“Epilepsy and Employment” Position paper: interview with Prof. Oriano Mecarelli
We are pleased to present an interview with Prof. Oriano Mecarelli, President of the Italian League Against Epilepsy (LICE), Head of the Epilepsy Centre of the Department of Human Neuroscience at La Sapienza University and the Policlinico Umberto I in Rome, on the “Epilepsy and Occupation” Position Paper. The Position Paper represents the “ERE – Epileptologists telling epilepsies” project continuance, conducted by Fondazione ISTUD with the patronage of LICE and the unconditional support of BIAL, and is available on the project webpage.
Q. Professor Mecarelli, LICE, of which you are President, has sponsored and actively participated in the narrative research “ERE – Epileptologist telling epilepsies”, and has decided to promote also this ERE second initiative, dedicated to the issue of employment for people with epilepsy. Why is this topic important for the scientific community dealing with this condition?
OM. Epilepsy is still a chronic neurological pathology negatively impacting on people suffering from it, mostly because of the individual and social stigma that has always accompanied it. People who have epilepsy tend to isolate themselves first and foremost because seizures (which by definition catch the individual suddenly, unexpectedly and unpredictably) induce a sense of insecurity and reduce self-esteem. On the other hand, epilepsy is still very frightening at a social level and causes more concern than other chronic pathologies, with a negative historical-cultural heritage consolidated over the centuries. For these reasons – in addition to the objective limitations imposed by the more severe forms of epilepsy – the pathology significantly impedes occupational integration. In this way, further obstacles influence the treatment process, with comorbidities of various kinds and a global worsening of the condition. As a consequence, neurologists cannot fail to take note of these problems if they want to take care of the patient as a whole.
Q. Which other partners and referrals have been crucial to working table on epilepsy and occupation?
OM. For the first time in our country, neurologists, patients and some of their Associations, company doctors and representatives of the Institutions, have reflected on Epilepsy and Occupation. I believe that this kind of working table has represented a novelty, but it must be translated into a critical stimulus to continue along the same lines in the future. Neurologists do not have to perch in the comfort zone represented by their workplace, but in the times we are living in, they cannot but widen their horizon, to better understand the needs of the patient and the obstacles that often make the success of the treatment process more difficult.
Q. As concerns the Position Paper recently presented at the LICE Congress: an innovative participatory planning method was employed through integrating Narrative Medicine with the methodology of the Consensus meeting. What do you think about this modality, and what is the role of narrative?
OM. After having written narrative concerning the specific topic, meeting (virtually, given the emergency we are experiencing!) together with ISTUD and all the other actors involved within the project was necessary to produce the Position Paper, to give to the several opinions to reach a final consensus. I believe that this modality of intervention has enhanced the central role of narratives and that, despite the logistic difficulties, the interactivity that characterized the first phase of the ERE project has not been lost.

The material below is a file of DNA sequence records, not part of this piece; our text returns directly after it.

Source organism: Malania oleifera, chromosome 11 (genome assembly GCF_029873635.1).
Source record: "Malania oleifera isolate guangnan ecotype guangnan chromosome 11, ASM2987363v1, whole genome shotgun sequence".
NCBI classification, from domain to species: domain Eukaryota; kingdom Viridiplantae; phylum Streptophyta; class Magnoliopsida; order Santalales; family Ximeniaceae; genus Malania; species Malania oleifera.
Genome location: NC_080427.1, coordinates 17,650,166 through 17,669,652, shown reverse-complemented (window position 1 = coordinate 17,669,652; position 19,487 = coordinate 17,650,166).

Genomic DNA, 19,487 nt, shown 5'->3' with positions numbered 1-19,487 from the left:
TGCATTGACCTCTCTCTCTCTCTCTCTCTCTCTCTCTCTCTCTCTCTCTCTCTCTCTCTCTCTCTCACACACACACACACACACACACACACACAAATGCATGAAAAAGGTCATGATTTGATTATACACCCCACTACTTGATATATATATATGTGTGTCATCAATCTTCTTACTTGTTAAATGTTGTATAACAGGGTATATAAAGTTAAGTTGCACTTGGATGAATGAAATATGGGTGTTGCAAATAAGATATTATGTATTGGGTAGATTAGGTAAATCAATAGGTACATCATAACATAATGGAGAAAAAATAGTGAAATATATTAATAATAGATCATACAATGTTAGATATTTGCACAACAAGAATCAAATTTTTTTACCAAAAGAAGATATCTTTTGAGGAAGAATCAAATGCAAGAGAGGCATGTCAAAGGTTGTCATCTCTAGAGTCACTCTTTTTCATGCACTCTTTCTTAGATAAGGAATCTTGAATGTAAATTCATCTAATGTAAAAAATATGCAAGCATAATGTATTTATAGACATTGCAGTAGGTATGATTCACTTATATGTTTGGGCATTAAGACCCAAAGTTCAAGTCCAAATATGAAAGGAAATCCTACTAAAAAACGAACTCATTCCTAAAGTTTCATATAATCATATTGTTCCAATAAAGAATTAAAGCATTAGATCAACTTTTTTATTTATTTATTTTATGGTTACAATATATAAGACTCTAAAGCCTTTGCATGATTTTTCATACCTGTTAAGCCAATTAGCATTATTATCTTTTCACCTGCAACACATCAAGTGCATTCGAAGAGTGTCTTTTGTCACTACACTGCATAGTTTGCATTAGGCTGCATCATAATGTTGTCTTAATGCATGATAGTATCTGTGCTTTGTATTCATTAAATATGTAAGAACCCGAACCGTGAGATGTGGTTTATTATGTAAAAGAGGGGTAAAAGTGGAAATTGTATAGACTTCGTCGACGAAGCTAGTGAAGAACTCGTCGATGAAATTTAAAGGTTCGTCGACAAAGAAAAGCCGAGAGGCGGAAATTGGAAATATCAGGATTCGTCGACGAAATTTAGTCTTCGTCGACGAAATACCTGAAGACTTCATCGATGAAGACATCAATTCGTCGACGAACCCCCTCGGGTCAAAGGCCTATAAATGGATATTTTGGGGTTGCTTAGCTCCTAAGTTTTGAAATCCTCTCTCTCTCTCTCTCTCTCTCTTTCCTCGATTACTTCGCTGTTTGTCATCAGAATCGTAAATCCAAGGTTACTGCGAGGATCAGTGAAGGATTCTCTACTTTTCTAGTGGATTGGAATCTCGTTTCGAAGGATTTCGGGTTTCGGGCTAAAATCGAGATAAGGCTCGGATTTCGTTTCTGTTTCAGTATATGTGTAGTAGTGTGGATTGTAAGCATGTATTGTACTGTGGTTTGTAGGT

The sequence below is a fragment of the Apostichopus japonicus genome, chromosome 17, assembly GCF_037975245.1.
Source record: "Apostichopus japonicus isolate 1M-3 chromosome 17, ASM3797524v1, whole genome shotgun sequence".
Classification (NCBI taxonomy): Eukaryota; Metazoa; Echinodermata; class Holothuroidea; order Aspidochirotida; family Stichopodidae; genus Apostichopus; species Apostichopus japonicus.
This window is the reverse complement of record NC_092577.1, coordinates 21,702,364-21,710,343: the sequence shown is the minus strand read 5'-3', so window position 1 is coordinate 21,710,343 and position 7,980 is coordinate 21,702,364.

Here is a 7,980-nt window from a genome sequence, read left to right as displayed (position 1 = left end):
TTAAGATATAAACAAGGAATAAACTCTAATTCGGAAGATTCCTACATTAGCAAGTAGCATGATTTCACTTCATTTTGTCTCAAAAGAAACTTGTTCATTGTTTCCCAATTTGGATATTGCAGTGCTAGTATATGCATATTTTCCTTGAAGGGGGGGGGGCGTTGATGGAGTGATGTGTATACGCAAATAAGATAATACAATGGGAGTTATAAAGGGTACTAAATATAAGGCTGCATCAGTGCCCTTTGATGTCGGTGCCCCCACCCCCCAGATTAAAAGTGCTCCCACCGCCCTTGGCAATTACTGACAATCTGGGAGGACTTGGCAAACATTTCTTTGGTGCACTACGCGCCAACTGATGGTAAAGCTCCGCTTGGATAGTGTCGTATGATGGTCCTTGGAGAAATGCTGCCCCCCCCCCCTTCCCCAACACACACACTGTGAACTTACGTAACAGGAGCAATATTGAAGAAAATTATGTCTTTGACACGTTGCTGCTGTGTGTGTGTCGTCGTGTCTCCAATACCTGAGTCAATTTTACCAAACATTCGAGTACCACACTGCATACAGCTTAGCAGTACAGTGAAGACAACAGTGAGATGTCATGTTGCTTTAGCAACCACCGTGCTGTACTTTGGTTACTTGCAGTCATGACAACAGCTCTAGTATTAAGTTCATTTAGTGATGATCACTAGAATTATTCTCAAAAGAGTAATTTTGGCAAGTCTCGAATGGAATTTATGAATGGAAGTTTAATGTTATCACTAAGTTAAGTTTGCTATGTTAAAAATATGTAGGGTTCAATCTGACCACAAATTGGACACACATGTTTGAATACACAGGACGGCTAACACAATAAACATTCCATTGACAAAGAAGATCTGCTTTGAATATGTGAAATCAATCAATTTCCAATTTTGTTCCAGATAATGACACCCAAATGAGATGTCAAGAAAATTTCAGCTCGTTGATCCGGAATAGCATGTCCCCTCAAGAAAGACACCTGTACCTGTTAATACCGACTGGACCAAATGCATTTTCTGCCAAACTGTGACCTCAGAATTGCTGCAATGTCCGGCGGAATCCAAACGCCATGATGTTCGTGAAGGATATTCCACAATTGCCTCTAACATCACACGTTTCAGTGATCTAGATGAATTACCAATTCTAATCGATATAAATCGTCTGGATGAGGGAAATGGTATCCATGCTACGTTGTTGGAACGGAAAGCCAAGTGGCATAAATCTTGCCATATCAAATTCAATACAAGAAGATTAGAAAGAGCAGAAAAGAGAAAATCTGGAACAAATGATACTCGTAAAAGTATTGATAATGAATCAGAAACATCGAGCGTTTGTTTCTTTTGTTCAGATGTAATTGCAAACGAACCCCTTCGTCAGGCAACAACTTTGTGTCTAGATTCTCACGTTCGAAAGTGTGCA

Q. Among the many elements emerged and systematized within the Position Paper, which do you think are relevant both for the improvement of the quality of life of people with epilepsy and for the inevitable repercussions on the treatment pathways?
OM. Being as a physician strongly involved in the treatment process (which includes both the diagnosis of illness and the implementation of the most appropriate therapy), I am particularly interested in actions to facilitate the entry into the working sphere of the person with epilepsy. I consider work placement to be a fundamental element in improving the patient’s self-esteem and in allowing a better awareness and acceptance of the pathology itself. However, the job placement must be accompanied by an honest and constructive dialogue involving the person with epilepsy, the epileptologist of reference and the company doctor. Work is a right for everyone, and for the person with epilepsy, it must be safe!
Q. The Position Paper is considered a first step to start talking about epilepsy and occupation in an integrated way; what next steps do you think are necessary to continue and not let this first choral effort fall?
OM. I believe the grounds have been set for a future dialogue (I insist: loyal and constructive) between people with epilepsy, their doctors and their corporate and institutional contacts. However, now we need to move from words to actions! First of all, patients must find the motivation to look for a job and talk to their neurologists about it better to understand the risks and benefits of a possible job. Then, it becomes essential to establish a relationship of trust with the employer and the company doctor, free from prejudices and erroneous considerations, often based on a poorly developed knowledge of the specific pathology. The issue must always be kept in mind, and the interest of all stakeholders must be stimulated with new initiatives that take patients’ needs first and foremost into account.Share: